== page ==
So then, he is the true eternal God, the Almighty, whom we invoke, worship, and serve.


We believe and confess also that the Holy Spirit proceeds eternally from the Father and the Son - neither made, nor created, nor begotten, but only proceeding from the two of them.

In regard to order, he is the third person of the Trinity -
of one and the same essence, and majesty, and glory, with the Father and the Son.

He is true and eternal God, as the Holy Scriptures teach us.

The Belgic Confession (Articles 19 and 20)

We believe that by being thus conceived (of the Holy Spirit) the person of the, Son has been inseparably united and joined together with human nature, in such a way that there are not two Sons of God, nor two persons, but two natures united in a single person, with each nature retaining its own distinct properties. Thus his divine nature has always remained uncreated, without beginning of days or end of life, (Heb. 7:3) filling heaven and earth.

His human nature has not lost its properties but continues to have those of a creature - it has a beginning of days; it is of a finite nature and retains all that belongs to a real body. And even though he, by his resurrection, gave it immortality, that nonetheless did not change the reality of his human nature; for our salvation and resurrection depend also on the reality of his body.

But these two natures are so united together in one person that they are not even separated by his death.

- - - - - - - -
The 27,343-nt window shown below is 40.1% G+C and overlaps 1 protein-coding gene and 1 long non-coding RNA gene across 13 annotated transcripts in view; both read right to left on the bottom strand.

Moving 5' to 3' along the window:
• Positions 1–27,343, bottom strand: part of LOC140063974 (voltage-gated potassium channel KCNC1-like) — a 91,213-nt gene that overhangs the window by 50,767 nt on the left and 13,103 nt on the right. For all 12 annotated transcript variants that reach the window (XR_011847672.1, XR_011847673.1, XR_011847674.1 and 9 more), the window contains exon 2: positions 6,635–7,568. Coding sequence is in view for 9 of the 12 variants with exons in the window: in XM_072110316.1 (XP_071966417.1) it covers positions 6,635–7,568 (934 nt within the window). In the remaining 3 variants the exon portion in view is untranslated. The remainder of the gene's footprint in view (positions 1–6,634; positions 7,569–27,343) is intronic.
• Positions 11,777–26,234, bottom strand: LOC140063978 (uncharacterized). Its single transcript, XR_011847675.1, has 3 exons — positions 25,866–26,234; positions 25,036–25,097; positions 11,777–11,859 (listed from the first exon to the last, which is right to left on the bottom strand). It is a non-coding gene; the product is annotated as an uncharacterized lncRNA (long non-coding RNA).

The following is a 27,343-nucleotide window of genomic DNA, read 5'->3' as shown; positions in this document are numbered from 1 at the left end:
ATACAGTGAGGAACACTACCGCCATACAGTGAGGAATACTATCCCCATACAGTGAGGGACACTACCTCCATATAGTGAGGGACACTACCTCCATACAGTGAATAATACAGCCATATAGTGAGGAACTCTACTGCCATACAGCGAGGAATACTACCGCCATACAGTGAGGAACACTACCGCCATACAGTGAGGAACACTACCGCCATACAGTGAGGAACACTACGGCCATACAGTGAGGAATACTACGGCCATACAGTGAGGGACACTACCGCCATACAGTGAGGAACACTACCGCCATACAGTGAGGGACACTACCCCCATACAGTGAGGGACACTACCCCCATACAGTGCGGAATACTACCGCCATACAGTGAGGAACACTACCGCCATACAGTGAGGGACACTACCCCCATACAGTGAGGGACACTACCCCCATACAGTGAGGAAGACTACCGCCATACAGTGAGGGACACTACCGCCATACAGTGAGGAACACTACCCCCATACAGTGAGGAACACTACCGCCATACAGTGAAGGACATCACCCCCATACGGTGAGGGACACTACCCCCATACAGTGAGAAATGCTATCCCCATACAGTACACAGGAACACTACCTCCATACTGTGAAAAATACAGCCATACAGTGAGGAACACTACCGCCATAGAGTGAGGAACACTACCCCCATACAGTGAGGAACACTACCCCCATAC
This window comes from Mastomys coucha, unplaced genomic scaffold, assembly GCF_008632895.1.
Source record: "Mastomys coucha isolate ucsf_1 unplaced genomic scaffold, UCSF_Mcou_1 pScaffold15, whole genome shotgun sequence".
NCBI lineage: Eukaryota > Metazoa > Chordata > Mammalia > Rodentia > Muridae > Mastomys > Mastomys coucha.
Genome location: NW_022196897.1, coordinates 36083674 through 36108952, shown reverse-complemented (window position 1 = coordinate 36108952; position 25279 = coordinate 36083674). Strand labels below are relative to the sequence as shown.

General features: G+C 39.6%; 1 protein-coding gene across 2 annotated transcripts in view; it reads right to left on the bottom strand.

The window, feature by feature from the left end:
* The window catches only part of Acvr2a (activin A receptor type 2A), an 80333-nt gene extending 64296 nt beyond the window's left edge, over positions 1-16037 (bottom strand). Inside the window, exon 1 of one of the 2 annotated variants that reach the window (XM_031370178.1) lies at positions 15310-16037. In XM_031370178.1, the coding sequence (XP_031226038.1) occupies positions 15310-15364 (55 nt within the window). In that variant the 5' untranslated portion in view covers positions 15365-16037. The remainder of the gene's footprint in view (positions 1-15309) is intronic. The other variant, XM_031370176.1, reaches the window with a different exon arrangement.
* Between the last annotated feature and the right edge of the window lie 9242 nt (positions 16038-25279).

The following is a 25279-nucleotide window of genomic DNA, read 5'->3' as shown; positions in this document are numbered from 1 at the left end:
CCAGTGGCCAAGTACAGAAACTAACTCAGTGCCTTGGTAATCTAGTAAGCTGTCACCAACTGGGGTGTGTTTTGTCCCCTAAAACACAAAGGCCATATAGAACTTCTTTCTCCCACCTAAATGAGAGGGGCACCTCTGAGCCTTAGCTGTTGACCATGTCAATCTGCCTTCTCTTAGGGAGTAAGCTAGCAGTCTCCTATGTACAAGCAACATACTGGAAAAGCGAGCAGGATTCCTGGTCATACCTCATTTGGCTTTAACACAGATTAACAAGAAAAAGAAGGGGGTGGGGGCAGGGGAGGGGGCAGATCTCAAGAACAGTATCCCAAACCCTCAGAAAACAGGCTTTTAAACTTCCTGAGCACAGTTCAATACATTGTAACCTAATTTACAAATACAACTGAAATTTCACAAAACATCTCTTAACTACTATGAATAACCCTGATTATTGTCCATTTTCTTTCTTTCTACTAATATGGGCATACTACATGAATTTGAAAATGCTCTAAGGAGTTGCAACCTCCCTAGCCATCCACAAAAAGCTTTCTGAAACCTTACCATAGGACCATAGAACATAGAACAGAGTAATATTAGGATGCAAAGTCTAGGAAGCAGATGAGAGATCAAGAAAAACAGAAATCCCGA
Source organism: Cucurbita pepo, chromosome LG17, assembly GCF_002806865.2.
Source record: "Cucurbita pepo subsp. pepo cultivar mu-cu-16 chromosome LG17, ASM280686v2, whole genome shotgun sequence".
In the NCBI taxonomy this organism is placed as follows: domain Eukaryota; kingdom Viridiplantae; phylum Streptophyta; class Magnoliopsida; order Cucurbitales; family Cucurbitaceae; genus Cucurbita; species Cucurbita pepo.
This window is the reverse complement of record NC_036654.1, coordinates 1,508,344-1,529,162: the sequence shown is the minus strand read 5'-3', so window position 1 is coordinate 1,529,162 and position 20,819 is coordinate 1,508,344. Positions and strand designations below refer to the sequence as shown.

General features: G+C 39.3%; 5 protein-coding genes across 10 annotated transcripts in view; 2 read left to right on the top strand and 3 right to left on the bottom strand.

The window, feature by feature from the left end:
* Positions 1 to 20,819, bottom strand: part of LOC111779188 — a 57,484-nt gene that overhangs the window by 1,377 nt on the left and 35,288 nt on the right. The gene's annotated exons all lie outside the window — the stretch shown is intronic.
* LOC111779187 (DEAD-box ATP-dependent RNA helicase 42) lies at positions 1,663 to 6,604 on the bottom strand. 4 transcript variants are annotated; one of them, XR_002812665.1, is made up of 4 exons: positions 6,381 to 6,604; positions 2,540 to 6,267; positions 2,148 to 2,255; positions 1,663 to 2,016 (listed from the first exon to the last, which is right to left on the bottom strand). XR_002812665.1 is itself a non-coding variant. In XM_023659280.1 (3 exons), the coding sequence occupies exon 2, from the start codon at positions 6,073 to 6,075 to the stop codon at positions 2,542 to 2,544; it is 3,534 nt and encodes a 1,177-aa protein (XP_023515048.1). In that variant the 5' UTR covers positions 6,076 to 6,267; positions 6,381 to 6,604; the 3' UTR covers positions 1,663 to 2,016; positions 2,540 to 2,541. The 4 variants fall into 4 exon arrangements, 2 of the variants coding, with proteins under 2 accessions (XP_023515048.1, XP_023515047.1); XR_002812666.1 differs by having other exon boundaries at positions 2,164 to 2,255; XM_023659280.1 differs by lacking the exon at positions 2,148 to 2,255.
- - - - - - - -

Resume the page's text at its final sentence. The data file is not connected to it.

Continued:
So then, what he committed to his Father when he died was a real human spirit which left his body. But meanwhile his divine nature remained united with his human nature even when he was lying in the grave; and his deity never ceased to be in him, just as it was in him when he was a little child, though for a while it did not show itself as such.

These are the reasons why we confess him to be true God and true man -
true God in order to conquer death by his power,
and true man that he might die for us in the weakness of his flesh.


We believe that God - who is perfectly merciful and also very just - sent his Son to assume the nature in which the disobedience had been committed, in order to bear in it the punishment of sin by his most bitter passion and death.

So God made known his justice toward his Son, who was charged with our sin, and he poured out his goodness and mercy on us, who are guilty and worthy of damnation, giving to us his Son to die, by a most perfect love, and raising him to life for our justification, in order that by him we might have immortality and eternal life.

"There is salvation in no one else, for there is no other name under heaven given among men by which we must be saved." (Acts 4:12)